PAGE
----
CROSS-REFERENCE TO RELATED APPLICATIONS
This application is related to co-pending United States patent applications filed simultaneously herewith entitled: “METHOD AND APPARATUS FOR PROTECTING ELECTRONIC COMMERCE FROM DISTRIBUTED DENIAL-OF-SERVICE ATTACKS”, Serial No. ______, and “METHOD AND APPARATUS FOR PROTECTING WEB SITES FROM DISTRIBUTED DENIAL-OF-SERVICE ATTACKS”, Serial No.______
This invention relates to communications over the Internet, and more particularly, to protecting servers on the Internet from malicious attacks that can partially or totally disrupt service.
BACKGROUND OF THE INVENTION
In a denial-of-service (DoS, ) attack, a malicious client (called the attacker) performs operations designed to partially or completely prevent legitimate clients from communicating with or gaining service from a server (called the victim). DoS attacks are common and cause significant losses. Well-known sites, including Amazon, buy.com, E*Trade, eBay, Yahoo, CNN, the White House and the Pentagon are among recent victims. DoS attacks can harm sites in two ways. First, when a site cannot serve its clients, the site loses advertising and sales revenues. Second, the site's clients, advertisers, and investors are frustrated and may therefore seek competing alternatives.
Among DoS attacks, congestive ones are the most difficult to defend against. In a congestive attack, an attacker floods a server with so many packets that the server is unable to respond to requests sent by legitimate clients. Four factors make it difficult to defend against congestive attacks. First, any host connected to the Internet can be used to sustain a congestive attack against any victim also connected to the Internet. By design, the Internet will forward packets from any host to any other host on a best-effort basis, without bounding packet rate or volume. Second, there are many hosts (e.g., in homes and universities) that are connected to the Internet and do not have the benefit of proper system administration. Such hosts often contain bugs or are configured in such a way that attackers can, without authorization, use them as agents, i.e., as hosts that actually send attack packets to a victim. Agents provide cloaking and leverage to an attacker, i.e., respectively, hide the attacker's identity and multiply the attacker's resources (e.g., bandwidth). Third, attackers can spoof attack packets, i.e., falsify the packets' source addresses. Spoofing is possible because the Internet does not validate source addresses. Spoofing further enhances an attacker's cloaking. Finally, automated tools of increasing sophistication for mounting DoS attacks can be easily downloaded from the Web. Using such tools, even unskilled Web users can mount successful attacks.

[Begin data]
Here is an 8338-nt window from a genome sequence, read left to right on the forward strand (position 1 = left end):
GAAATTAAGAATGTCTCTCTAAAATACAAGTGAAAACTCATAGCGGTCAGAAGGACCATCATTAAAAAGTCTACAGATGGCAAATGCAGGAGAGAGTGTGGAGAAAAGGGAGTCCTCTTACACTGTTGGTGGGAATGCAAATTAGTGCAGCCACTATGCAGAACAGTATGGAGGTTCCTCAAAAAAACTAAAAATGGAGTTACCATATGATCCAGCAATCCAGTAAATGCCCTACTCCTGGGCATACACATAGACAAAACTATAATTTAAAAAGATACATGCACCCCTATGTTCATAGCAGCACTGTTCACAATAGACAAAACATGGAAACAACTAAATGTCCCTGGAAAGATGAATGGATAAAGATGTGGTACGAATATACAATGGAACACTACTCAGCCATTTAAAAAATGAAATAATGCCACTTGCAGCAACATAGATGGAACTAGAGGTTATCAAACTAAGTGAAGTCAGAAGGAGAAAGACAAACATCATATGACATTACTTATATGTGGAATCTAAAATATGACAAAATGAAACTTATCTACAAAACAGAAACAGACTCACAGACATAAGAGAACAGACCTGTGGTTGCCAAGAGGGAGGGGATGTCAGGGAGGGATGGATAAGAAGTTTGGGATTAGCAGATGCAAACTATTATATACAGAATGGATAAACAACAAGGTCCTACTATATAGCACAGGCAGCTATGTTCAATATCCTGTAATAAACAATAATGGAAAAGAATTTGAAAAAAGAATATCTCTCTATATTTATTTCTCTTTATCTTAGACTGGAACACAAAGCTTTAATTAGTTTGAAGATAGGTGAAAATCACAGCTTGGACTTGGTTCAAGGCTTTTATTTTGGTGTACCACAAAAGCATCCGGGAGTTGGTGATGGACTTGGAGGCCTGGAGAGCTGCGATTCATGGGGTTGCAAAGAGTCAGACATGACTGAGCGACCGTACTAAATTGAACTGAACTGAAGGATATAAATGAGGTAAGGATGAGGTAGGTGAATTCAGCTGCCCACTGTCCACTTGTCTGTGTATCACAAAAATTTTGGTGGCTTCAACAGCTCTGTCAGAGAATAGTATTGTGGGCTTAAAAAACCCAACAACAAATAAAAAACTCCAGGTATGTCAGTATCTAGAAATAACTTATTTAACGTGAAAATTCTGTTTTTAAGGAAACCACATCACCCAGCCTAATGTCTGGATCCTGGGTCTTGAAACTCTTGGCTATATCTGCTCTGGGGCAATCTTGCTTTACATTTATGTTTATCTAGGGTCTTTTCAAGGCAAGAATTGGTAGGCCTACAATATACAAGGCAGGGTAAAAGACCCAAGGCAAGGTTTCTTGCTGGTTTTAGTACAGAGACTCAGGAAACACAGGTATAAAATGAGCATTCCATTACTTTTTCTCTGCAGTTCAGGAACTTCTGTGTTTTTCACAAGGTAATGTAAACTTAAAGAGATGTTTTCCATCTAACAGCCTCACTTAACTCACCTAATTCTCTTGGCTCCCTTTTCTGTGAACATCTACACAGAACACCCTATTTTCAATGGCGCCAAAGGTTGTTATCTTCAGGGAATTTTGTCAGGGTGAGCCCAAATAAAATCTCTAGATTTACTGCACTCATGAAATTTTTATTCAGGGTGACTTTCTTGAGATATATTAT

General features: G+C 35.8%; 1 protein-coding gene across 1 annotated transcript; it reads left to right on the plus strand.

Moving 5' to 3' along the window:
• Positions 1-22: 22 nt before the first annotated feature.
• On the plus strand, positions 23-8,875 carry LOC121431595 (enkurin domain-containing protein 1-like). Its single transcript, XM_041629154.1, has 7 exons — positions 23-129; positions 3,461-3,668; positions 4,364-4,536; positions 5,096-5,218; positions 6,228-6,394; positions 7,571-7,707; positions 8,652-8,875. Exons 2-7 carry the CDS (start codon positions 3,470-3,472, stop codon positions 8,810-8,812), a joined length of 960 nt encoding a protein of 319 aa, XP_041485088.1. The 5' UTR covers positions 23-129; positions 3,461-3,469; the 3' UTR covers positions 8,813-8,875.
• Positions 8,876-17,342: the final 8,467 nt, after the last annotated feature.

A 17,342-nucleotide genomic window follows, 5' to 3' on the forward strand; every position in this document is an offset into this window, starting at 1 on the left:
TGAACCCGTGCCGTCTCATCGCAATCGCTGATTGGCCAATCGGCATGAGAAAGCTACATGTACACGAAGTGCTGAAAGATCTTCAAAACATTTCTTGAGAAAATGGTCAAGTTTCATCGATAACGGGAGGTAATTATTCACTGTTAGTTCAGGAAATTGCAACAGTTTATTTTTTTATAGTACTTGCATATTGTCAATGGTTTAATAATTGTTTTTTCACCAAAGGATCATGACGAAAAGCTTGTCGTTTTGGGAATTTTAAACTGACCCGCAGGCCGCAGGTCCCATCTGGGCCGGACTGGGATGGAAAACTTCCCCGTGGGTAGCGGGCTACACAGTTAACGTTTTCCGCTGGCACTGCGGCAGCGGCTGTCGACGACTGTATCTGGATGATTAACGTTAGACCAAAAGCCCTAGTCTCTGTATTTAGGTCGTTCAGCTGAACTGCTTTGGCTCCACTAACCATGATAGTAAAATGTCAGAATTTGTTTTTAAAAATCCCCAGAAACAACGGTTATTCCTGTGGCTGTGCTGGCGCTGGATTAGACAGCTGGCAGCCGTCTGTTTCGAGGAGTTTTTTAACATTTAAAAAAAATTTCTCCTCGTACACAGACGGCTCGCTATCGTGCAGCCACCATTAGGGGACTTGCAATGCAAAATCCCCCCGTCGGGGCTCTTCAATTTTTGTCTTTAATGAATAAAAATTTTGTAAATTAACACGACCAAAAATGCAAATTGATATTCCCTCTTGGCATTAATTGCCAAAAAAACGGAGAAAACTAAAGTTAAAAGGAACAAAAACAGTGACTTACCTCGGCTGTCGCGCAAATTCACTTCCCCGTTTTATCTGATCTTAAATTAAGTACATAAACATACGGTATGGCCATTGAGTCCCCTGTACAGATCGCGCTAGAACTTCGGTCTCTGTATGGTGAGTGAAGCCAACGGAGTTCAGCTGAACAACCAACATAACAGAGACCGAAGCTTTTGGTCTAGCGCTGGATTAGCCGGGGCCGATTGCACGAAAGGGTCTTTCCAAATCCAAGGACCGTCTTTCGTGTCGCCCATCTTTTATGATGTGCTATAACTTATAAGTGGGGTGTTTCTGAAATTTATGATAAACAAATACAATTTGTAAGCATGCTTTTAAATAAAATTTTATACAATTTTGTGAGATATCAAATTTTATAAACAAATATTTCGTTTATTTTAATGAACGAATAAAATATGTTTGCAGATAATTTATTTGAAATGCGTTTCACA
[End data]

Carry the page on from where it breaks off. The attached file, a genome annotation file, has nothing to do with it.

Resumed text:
The two currently most popular DoS attack techniques, smurf and TCP SYN flooding, are both congestive. In a smurf attack, the attacker sends ICMP echo requests to a network's broadcast address. The attacker spoofs the requests with the victim's address. Therefore, each host in the network sends a reply not to the attacker but to the victim, thus unwittingly becoming an agent of the attack. In a TCP SYN flooding attack, the attacker or its agents sends TCP SYN (i.e., connection request) packets to the victim, usually with a spoofed source address. Each such bogus request causes the victim to tie up resources that could be otherwise be used for requests from legitimate clients.